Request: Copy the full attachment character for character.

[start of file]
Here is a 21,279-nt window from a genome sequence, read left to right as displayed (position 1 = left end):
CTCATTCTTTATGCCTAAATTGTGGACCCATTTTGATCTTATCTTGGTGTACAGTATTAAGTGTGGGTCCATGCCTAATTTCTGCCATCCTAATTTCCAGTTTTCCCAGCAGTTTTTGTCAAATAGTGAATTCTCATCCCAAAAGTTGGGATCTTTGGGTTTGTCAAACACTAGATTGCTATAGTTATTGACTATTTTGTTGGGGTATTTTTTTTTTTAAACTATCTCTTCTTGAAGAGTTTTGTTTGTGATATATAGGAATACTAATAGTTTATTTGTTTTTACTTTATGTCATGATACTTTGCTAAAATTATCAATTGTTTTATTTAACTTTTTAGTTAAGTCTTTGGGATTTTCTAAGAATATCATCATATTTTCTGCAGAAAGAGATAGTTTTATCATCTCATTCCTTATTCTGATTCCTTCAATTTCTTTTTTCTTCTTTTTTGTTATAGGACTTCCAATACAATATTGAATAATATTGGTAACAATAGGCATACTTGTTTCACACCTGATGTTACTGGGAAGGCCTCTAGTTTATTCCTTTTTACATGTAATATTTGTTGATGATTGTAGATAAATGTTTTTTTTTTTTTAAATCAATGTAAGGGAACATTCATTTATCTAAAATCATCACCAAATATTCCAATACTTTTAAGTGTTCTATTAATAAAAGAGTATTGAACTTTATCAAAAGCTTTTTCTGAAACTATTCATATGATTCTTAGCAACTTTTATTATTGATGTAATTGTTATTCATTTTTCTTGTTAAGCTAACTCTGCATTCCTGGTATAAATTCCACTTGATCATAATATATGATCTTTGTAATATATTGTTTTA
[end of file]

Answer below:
Here is a 21,279-nt window from a genome sequence, read left to right as displayed (position 1 = left end):
CTCATTCTTTATGCCTAAATTGTGGACCCATTTTGATCTTATCTTGGTGTACAGTATTAAGTGTGGGTCCATGCCTAATTTCTGCCATCCTAATTTCCAGTTTTCCCAGCAGTTTTTGTCAAATAGTGAATTCTCATCCCAAAAGTTGGGATCTTTGGGTTTGTCAAACACTAGATTGCTATAGTTATTGACTATTTTGTTGGGGTATTTTTTTTTTTAAACTATCTCTTCTTGAAGAGTTTTGTTTGTGATATATAGGAATACTAATAGTTTATTTGTTTTTACTTTATGTCATGATACTTTGCTAAAATTATCAATTGTTTTATTTAACTTTTTAGTTAAGTCTTTGGGATTTTCTAAGAATATCATCATATTTTCTGCAGAAAGAGATAGTTTTATCATCTCATTCCTTATTCTGATTCCTTCAATTTCTTTTTTCTTCTTTTTTGTTATAGGACTTCCAATACAATATTGAATAATATTGGTAACAATAGGCATACTTGTTTCACACCTGATGTTACTGGGAAGGCCTCTAGTTTATTCCTTTTTACATGTAATATTTGTTGATGATTGTAGATAAATGTTTTTTTTTTTTTAAATCAATGTAAGGGAACATTCATTTATCTAAAATCATCACCAAATATTCCAATACTTTTAAGTGTTCTATTAATAAAAGAGTATTGAACTTTATCAAAAGCTTTTTCTGAAACTATTCATATGATTCTTAGCAACTTTTATTATTGATGTAATTGTTATTCATTTTTCTTGTTAAGCTAACTCTGCATTCCTGGTATAAATTCCACTTGATCATAATATATGATCTTTGTAATATATTGTTTTA